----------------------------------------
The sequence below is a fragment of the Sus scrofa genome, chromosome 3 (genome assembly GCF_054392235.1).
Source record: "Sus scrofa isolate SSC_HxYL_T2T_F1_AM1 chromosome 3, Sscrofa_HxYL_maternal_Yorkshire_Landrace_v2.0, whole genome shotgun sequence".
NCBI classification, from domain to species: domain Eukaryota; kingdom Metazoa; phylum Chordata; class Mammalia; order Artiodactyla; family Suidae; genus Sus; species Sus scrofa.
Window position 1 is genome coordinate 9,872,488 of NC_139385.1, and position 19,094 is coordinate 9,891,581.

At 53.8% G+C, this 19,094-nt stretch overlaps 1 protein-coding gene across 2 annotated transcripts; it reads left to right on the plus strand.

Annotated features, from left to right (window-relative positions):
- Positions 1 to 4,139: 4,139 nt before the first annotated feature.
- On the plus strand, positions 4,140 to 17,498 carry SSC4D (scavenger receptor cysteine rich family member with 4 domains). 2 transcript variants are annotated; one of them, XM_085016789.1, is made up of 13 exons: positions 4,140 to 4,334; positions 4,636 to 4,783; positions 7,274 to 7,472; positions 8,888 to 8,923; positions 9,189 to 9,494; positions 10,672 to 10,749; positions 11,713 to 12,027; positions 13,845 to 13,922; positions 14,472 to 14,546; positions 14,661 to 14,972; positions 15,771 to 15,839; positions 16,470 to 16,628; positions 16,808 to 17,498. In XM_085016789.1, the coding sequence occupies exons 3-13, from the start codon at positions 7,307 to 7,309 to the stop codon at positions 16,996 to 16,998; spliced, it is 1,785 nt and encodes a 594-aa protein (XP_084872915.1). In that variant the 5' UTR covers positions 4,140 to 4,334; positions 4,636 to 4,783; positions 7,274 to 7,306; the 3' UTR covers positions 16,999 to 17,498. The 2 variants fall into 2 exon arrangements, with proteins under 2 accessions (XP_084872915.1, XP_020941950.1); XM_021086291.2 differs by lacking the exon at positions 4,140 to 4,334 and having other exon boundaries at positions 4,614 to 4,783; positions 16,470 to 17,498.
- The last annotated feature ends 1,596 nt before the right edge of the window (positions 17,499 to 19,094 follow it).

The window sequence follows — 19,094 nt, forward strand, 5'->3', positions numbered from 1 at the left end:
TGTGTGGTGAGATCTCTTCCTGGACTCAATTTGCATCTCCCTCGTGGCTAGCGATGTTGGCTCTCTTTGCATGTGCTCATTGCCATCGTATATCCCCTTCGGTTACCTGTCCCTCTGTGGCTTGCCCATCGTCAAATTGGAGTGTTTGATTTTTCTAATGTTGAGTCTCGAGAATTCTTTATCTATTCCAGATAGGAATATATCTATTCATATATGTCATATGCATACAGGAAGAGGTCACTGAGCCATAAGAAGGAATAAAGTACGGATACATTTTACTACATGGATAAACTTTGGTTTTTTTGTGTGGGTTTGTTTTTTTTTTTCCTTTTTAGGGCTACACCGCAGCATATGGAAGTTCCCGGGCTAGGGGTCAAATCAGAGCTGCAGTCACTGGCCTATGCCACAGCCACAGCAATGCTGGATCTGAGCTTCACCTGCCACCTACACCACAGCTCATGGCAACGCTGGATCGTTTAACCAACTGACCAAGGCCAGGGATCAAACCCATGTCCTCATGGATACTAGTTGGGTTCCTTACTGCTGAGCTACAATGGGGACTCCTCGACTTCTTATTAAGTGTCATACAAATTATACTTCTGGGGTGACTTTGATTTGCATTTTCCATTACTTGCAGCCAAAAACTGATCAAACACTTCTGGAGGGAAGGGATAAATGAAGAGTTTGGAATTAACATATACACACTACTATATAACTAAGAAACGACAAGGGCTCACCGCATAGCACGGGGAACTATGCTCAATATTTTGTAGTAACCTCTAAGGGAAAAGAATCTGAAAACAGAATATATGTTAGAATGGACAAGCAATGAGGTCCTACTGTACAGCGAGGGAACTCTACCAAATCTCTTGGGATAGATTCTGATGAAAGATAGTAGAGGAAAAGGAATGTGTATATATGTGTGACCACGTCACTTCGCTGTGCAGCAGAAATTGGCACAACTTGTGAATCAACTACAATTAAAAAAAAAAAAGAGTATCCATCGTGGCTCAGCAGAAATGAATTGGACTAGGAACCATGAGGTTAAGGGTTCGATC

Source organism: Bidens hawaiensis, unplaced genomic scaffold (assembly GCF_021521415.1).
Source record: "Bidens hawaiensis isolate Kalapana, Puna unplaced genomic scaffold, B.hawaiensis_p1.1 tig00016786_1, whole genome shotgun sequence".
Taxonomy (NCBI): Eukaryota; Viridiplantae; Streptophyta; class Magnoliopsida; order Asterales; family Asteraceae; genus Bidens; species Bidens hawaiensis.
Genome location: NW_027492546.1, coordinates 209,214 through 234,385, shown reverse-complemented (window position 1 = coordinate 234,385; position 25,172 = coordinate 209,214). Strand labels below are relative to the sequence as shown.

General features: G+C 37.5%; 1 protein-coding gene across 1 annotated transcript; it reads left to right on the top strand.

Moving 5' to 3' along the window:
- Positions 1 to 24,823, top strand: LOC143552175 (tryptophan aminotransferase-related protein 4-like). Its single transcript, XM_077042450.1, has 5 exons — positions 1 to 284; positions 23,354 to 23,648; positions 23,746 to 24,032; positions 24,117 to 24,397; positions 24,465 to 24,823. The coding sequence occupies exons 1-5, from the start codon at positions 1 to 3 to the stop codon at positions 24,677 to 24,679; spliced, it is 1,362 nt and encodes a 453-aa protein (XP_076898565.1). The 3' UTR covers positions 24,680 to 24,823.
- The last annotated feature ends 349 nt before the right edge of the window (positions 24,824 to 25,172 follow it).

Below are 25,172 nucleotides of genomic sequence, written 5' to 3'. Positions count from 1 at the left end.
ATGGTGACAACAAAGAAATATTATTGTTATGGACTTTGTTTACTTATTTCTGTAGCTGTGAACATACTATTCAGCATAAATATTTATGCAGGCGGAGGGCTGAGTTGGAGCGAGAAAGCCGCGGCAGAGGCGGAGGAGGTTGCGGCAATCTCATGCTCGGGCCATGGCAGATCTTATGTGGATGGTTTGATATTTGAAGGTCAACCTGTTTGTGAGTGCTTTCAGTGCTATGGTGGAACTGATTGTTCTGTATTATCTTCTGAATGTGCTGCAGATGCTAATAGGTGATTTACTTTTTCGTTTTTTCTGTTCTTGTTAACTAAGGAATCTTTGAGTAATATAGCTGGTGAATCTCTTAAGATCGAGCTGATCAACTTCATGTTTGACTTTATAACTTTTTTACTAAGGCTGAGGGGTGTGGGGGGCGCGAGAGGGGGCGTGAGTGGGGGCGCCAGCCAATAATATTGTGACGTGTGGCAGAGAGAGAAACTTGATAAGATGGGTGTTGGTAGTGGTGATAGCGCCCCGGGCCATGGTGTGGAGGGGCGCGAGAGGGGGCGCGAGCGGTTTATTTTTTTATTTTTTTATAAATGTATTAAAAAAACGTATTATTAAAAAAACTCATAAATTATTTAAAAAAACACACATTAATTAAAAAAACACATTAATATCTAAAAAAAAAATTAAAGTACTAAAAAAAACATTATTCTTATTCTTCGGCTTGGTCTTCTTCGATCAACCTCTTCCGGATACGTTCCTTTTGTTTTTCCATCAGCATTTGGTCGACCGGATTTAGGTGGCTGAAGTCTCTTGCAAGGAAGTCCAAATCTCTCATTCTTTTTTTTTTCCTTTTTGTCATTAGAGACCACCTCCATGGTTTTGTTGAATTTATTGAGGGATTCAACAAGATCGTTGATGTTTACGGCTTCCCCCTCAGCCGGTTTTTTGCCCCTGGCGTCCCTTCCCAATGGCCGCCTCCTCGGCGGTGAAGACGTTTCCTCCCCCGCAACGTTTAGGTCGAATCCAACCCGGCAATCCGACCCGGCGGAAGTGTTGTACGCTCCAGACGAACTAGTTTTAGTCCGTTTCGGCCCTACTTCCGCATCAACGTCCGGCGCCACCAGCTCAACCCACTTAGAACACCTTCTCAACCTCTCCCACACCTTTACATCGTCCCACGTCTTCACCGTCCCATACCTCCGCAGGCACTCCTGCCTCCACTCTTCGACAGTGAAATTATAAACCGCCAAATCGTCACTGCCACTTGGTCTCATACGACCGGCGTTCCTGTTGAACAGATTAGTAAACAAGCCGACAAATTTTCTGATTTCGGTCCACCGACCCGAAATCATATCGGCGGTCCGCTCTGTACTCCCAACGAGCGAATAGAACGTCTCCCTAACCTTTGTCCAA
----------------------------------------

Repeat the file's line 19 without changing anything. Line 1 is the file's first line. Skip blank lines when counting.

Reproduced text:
- The last annotated feature ends 349 nt before the right edge of the window (positions 24,824 to 25,172 follow it).